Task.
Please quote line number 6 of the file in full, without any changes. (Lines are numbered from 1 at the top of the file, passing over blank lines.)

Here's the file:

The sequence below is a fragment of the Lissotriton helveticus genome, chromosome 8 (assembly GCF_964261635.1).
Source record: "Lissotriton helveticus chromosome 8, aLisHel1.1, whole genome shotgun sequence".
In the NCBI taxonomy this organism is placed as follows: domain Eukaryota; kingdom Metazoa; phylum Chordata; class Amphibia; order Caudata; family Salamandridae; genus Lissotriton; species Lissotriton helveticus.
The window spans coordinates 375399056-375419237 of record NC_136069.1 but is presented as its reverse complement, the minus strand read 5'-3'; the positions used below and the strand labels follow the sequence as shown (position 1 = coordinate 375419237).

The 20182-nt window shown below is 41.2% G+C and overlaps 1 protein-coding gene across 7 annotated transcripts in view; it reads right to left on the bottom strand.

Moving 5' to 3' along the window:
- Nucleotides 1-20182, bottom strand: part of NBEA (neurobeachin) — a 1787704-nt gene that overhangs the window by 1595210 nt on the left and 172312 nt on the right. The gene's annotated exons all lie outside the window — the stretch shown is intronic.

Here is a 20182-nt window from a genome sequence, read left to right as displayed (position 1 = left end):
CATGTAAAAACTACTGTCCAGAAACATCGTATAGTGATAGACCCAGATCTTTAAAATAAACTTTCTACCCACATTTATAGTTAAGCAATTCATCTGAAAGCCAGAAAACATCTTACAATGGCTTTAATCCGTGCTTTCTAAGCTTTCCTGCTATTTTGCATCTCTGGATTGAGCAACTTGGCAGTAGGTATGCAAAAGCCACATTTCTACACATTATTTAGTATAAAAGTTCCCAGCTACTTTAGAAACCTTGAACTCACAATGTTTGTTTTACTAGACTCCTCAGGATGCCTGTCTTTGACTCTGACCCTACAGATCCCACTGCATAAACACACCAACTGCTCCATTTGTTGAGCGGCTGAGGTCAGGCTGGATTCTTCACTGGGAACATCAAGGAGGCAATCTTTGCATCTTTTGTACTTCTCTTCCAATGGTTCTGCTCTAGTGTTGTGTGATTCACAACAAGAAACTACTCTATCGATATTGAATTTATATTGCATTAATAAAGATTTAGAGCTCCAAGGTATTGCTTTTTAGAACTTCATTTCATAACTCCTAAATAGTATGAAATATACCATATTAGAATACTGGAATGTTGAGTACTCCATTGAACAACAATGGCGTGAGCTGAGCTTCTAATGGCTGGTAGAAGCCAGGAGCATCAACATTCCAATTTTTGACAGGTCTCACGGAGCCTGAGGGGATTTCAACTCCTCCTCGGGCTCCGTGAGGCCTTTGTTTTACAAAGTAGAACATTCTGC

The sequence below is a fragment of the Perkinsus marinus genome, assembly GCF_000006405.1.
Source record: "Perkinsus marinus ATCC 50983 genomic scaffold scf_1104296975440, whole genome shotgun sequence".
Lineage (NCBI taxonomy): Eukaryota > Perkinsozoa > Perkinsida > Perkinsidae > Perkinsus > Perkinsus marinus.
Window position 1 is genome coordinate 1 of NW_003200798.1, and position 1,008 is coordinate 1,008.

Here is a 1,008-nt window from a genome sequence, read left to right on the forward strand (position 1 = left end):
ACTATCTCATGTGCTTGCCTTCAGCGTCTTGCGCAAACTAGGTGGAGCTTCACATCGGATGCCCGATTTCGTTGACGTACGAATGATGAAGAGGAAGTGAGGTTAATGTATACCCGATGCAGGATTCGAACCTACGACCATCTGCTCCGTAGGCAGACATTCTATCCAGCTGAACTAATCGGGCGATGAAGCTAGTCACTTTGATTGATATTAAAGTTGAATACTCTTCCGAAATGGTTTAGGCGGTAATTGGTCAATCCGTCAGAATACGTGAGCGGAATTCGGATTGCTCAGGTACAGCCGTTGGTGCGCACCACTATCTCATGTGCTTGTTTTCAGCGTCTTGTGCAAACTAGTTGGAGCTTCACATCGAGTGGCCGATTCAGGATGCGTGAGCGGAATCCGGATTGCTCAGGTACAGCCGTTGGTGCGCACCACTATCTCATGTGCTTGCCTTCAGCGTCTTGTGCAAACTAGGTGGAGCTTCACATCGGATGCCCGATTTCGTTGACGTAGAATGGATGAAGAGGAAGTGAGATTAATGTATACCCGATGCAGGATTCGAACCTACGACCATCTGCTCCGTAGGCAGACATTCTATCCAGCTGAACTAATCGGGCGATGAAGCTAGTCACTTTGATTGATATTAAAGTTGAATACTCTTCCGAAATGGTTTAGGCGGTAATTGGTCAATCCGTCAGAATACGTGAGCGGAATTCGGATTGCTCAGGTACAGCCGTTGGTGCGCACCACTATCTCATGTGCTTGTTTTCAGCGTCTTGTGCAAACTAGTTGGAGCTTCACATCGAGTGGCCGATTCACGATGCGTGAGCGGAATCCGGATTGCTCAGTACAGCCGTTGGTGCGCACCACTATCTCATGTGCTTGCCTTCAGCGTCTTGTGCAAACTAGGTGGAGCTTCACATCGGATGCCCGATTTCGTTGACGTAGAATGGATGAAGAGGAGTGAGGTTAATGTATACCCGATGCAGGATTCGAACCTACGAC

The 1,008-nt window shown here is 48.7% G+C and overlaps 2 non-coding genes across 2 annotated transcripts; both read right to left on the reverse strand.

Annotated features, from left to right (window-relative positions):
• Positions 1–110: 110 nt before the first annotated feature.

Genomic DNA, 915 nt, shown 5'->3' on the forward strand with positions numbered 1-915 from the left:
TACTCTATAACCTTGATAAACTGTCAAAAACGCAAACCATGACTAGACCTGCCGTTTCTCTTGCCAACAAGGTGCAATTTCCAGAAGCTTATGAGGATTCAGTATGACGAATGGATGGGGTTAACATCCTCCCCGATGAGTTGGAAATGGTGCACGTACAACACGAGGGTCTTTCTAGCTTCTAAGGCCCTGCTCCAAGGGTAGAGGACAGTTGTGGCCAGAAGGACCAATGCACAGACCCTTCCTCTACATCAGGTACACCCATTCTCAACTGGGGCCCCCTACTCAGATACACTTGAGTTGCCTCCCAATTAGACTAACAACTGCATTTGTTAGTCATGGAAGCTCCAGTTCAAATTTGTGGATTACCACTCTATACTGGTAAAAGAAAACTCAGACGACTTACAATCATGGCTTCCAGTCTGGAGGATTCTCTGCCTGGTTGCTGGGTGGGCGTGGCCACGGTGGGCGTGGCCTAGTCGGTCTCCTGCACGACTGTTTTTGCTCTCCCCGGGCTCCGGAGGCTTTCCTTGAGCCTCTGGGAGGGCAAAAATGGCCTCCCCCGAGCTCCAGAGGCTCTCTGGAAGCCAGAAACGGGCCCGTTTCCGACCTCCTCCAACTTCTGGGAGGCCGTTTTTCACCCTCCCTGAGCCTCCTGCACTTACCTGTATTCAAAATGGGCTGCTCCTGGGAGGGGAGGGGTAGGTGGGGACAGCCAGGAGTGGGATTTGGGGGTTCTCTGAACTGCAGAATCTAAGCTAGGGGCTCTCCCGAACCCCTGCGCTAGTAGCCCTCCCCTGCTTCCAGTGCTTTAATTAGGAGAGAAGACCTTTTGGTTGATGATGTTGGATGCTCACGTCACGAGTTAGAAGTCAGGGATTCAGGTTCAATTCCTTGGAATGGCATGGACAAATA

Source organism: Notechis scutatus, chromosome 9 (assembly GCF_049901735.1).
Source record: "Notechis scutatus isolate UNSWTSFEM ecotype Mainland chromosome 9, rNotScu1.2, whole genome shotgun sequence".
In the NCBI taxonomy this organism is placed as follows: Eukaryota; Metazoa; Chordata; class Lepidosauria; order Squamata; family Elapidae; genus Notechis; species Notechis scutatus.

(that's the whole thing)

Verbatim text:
Moving 5' to 3' along the window: